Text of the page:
Computer security companies are warning that a serious computer virus is scheduled to hit Windows based computers this Christmas.
Win32.Kriz.9862 is a memory resident Windows virus that will replicate itself on Windows 95, 98, and NT systems, infecting Windows programs with EXE (executable) and SCR (screen savers) filename extensions.
It will also infect the Windows KERNEL32.DLL system library that enables viruses to stay in the computer's memory during an entire Windows session.
Such an attack could potentially erase PCs' Cmos memory information, which includes date and time functions, and would also try and erase data on the hard disk. It could also destroy the Flash Bios by emulating the Chernobyl virus, which prevents users from rebooting their systems.
Sal Viveros, Network Associates' group marketing manager, also said the virus contained a profane, anti religious message.
But because there are still four months to go before 25 December, most experts believe they have plenty of time to develop fixes and both Central Command and Network Associates said they had already updated their antivirus software to detect protect against the virus.
Keith Peer, president of security company, Central Command, pointed out, however, that although security experts were well aware of the Chernobyl virus before it struck, it was still troublesome, particularly in Asia.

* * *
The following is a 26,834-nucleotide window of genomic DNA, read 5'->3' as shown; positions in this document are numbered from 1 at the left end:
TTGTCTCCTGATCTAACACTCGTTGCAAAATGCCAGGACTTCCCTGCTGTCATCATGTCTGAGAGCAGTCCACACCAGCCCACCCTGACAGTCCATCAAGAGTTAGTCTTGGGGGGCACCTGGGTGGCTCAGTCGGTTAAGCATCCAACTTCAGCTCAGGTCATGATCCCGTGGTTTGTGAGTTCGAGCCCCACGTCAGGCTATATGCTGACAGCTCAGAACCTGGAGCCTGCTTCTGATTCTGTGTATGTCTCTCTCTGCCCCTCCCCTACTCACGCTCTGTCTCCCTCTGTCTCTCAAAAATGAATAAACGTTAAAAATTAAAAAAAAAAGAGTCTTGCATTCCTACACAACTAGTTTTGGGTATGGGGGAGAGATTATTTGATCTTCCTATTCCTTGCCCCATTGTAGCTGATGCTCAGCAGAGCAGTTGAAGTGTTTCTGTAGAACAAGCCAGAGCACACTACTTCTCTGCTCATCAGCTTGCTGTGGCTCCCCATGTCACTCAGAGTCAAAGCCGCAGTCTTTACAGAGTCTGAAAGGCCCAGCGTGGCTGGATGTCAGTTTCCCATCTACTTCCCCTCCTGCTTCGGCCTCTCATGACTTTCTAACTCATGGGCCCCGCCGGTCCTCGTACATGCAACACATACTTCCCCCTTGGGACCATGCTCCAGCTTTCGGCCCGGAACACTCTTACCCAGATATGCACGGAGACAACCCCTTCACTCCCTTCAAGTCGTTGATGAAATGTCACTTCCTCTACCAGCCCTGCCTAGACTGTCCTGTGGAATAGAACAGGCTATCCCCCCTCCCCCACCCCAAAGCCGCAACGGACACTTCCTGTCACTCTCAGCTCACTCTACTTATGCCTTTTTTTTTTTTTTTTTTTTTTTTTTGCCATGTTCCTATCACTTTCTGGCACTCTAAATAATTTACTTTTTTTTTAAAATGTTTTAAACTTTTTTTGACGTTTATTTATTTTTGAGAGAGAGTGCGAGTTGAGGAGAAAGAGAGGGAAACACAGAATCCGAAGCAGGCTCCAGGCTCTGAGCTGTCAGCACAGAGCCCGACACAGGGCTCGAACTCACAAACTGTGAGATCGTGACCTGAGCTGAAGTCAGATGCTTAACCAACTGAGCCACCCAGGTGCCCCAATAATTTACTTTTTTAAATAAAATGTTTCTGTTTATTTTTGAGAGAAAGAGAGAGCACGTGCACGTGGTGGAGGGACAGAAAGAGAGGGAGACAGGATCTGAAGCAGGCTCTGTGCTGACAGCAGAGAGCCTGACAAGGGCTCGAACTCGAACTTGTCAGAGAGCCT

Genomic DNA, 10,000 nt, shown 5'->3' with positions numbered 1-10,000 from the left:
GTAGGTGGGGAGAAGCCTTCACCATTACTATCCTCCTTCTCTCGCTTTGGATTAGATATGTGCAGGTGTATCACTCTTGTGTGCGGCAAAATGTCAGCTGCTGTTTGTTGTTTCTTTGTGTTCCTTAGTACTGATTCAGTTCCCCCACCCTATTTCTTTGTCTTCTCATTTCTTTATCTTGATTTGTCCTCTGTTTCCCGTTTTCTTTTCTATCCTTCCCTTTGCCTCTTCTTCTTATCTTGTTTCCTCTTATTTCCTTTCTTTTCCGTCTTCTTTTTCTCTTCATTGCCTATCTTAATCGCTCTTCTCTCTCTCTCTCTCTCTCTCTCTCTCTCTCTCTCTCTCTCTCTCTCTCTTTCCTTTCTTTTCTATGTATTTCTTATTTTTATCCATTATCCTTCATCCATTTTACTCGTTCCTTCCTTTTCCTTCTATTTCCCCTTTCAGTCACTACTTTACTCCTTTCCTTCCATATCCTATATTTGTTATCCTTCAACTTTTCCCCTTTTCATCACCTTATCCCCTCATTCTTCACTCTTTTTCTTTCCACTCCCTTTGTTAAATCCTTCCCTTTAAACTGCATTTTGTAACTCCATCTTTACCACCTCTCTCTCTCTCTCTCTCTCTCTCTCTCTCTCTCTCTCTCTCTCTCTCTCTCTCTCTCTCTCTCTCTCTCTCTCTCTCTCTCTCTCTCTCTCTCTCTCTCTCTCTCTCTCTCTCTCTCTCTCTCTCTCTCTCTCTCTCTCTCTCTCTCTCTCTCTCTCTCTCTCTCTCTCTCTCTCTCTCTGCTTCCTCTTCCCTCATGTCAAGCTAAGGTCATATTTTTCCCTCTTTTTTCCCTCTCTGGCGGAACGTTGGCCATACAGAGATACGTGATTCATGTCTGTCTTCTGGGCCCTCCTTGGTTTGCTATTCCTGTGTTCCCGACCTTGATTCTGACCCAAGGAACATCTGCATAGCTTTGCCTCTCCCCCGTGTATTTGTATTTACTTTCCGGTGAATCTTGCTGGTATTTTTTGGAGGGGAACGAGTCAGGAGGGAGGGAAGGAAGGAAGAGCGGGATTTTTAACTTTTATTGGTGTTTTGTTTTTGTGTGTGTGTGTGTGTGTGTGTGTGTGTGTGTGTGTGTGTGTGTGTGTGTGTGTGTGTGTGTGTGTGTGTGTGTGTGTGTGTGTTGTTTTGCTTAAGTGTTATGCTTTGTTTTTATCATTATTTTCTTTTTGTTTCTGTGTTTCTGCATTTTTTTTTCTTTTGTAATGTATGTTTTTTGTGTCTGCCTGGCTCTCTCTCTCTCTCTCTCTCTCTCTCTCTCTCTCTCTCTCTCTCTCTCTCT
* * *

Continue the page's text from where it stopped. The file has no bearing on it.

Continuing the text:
But this is not the first virus that Wintel users have been subjected to this year. The self replicating Melissa virus generated lots of publicity, but was relatively harmless as it did not delete any files. It simply clogged up email programs with lists of pornographic Web content.
In June, PCs were also attacked by the WinExploreZip worm. The worm, which did not automatically replicate, disguised itself as a friendly piece of email, but was more destructive than Melissa because it could destroy files if users opened the relevant email attachment.
A study by Computer Economics estimated that businesses worldwide lost a total of $7.6 billion in the first two quarters of 1999 due to Melissa, WinExploreZip and other viruses. This was the result of lost productivity following computer downtime and the expense of dealing with the attacks.
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